As part of national CPR and AED Awareness Week (June 1-7), Dr. Ed Cronin, who is an attending electrophysiologist at Hartford Hospital, an assistant professor of medicine at UCONN, and a member of the Connecticut and Western Massachusetts American Heart Association Board of Directors was interviewed by WTIC. To listen to the short interview click here and scroll down: http://connecticut.cbslocal.com/audio/mornings-with-ray-dunaway/ 

Awareness of CPR may only be celebrated one week out of the year, but for students who learn how to perform CPR, it is a skill that will last a lifetime, and maybe save a life as well!

To learn more about emergency cardiovascular care, click here: www.cpr.heart.org/!

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First Major City To Pass Sugary Drink Tax Is..

Earlier this month, Philadelphia became the first major U.S. city to pass a sugary drink tax, scoring a significant win for kids and public health- while defeating a very formidable opponent, Big Soda, which spent millions of dollars trying to defeat the proposal. The City Council has approved a budget, which includes a 1.5 cents per once tax on sugary drinks to fund citywide Pre-K, community schools, parks, libraries, and recreation centers.

With this win, Philadelphia joins Berkley, CA (the first U.S. city to pass a sugary drink tax), Mexico, the Navajo Nation, and the United Kingdom in passing a measure to help reduce sugary drink consumption and lower rates of diabetes, heart disease, stroke and other chronic diseases.

As governors and mayors struggle with budgets and the high costs of chronic diseases, considering taxes on sugary drinks are an effective strategy to fund much-needed health programs throughout their communities. As the fifth largest city in the nation, Philadelphia’s exemplary public health leadership provides an inspiring example for other cities from coast to coast!

 

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Unhealthy Food/Beverage Marketing In Schools

Parents know from experience that food marketing works. Cartoon characters on cereal boxes and toy giveaways with restaurant kids’ meals appeal to children and influence which foods they ask for and are willing to eat. When you send your children to school, you expect them to learn in an environment that not only promotes learning, but one that is safe and supports their health and wellbeing. Schools have stepped up to the plate by making school meals and snacks healthier. Nutrition education and food marketing in schools should reinforce those efforts and support healthy eating habits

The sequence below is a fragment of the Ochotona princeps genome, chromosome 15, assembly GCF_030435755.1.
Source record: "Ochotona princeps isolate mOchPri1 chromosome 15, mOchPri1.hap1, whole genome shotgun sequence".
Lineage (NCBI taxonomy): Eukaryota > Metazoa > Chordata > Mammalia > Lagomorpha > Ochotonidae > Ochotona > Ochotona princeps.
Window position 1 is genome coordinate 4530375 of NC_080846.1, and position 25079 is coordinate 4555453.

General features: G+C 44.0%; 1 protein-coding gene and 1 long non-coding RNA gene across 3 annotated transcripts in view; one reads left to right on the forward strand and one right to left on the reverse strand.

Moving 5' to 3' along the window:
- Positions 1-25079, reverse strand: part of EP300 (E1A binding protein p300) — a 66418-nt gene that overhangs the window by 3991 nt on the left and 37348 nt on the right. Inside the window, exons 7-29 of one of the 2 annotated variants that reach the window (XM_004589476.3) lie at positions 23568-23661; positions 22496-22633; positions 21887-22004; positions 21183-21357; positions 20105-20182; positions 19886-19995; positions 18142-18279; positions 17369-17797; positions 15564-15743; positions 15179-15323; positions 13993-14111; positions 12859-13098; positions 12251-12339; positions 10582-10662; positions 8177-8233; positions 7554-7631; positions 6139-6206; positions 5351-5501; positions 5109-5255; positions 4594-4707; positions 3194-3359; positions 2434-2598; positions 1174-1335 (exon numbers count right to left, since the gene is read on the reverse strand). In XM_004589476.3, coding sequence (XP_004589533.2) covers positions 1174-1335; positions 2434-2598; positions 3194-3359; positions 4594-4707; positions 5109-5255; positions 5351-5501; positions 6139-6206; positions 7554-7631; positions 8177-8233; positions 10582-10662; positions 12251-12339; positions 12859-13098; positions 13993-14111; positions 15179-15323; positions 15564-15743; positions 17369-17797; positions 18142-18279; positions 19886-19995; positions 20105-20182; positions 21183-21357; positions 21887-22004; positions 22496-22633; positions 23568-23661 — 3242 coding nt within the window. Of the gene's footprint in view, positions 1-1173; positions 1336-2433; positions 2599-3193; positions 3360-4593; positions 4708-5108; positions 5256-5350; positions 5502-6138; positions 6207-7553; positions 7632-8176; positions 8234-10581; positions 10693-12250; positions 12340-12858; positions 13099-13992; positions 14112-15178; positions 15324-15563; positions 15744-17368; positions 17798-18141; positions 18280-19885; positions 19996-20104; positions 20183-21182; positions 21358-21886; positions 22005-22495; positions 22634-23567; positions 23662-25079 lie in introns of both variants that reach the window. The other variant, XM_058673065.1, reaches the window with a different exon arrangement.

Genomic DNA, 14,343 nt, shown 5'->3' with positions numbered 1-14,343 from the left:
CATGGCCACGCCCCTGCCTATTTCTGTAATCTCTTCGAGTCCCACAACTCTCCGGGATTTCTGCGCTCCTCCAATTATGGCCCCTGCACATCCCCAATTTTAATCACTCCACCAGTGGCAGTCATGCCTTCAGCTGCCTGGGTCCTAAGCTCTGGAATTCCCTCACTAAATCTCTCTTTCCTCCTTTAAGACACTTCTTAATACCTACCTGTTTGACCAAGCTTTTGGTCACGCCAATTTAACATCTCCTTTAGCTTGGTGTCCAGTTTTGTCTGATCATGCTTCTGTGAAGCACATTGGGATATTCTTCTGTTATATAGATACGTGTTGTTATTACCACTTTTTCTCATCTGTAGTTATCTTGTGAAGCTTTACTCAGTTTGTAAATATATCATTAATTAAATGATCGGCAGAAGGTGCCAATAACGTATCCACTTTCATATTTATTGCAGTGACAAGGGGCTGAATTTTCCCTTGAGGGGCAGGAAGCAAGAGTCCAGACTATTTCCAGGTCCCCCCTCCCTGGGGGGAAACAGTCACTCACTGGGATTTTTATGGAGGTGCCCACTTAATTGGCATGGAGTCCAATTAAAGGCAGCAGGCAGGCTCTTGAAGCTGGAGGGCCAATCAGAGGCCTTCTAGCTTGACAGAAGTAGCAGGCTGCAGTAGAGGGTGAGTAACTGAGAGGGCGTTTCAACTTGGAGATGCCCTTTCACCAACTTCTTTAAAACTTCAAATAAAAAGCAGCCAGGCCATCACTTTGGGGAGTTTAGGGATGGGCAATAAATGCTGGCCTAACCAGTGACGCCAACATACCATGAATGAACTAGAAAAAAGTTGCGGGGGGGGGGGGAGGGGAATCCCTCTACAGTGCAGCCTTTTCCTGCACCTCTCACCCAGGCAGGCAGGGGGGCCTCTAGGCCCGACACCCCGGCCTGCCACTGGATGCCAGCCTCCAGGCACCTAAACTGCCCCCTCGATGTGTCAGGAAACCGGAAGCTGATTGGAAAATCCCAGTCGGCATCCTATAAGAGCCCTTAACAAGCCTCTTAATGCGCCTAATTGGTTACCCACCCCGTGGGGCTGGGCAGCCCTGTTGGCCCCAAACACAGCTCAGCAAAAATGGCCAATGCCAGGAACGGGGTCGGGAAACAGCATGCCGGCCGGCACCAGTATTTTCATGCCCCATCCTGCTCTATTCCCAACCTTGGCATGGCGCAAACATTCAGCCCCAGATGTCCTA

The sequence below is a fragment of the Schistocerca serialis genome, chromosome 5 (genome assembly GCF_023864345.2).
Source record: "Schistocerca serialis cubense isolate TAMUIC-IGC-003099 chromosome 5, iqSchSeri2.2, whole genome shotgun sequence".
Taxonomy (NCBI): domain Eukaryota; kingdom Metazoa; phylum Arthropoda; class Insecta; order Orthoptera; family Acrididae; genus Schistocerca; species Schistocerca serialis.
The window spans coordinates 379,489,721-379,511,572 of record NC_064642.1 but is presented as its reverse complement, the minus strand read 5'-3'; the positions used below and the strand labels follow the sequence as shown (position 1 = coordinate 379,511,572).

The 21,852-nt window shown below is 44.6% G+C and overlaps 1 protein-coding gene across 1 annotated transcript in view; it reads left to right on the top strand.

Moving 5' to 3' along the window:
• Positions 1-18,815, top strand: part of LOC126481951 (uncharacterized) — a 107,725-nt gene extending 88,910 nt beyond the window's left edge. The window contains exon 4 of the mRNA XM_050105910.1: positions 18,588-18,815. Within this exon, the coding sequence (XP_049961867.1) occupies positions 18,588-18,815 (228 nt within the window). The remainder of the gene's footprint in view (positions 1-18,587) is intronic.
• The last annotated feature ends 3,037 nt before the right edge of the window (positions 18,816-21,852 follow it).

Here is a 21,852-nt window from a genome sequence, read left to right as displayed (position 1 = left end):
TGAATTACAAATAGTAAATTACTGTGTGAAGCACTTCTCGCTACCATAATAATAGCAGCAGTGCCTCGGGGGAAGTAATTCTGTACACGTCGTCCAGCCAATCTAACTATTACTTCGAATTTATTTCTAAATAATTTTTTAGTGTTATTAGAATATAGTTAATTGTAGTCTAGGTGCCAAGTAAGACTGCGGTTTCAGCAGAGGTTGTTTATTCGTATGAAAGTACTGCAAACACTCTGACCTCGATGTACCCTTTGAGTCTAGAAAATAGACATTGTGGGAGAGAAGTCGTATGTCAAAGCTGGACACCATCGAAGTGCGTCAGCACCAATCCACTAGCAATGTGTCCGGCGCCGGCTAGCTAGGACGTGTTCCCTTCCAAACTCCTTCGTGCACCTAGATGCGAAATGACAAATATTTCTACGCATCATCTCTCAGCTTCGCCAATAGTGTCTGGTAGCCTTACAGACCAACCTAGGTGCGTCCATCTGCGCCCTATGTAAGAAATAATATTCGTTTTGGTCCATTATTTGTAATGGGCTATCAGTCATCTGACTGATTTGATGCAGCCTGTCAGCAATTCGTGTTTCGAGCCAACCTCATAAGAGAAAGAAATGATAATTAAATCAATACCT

Even though Connecticut has been a national leader in strengthen school nutrition standards, companies marketing unhealthy foods and beverages to students can still be seen in CT schools. Posters and signs, sports uniforms and scoreboards, vending machine exteriors, sponsorships, and incentive programs are all tactics of food companies to market their product or brand within the school environment. If these marketing methods didn’t work, companies wouldn’t be spending almost $150 million on marketing just in schools[i]! This marketing undermines your efforts to feed your children healthfully and cultivate lifelong healthy eating habits.

 It is time to stop food and beverage companies from selling our children short. You can become active advocates within your local school district by engaging in some these simple action steps:

  • Attend an advocacy training event to learn how you can advocate for healthy marketing in CT schools. Email campaign coordinator Jessica Mahon (Jessica.Mahon@heart.org) to learn of upcoming training events.
  • Find out if your school district has an active local school wellness committee. If they do, ask about attending one of their meetings as a parent or community member.
  • If you would like additional resources on how to connect with your local school wellness committee and how to start the conversation about addressing marketing in schools email jessica.mahon@heart.org:
  • For parents, get to your local PTA/PTO or other parent groups or team up with other community organizations to support efforts and ask school officials to adopt a policy that ends unhealthy food and beverage marketing on school property. For additional resources to share with parent groups in regards to how to advocate for healthier school environments email jessica.mahon@heart.

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FDA Agrees To Regulate E-Cigarettes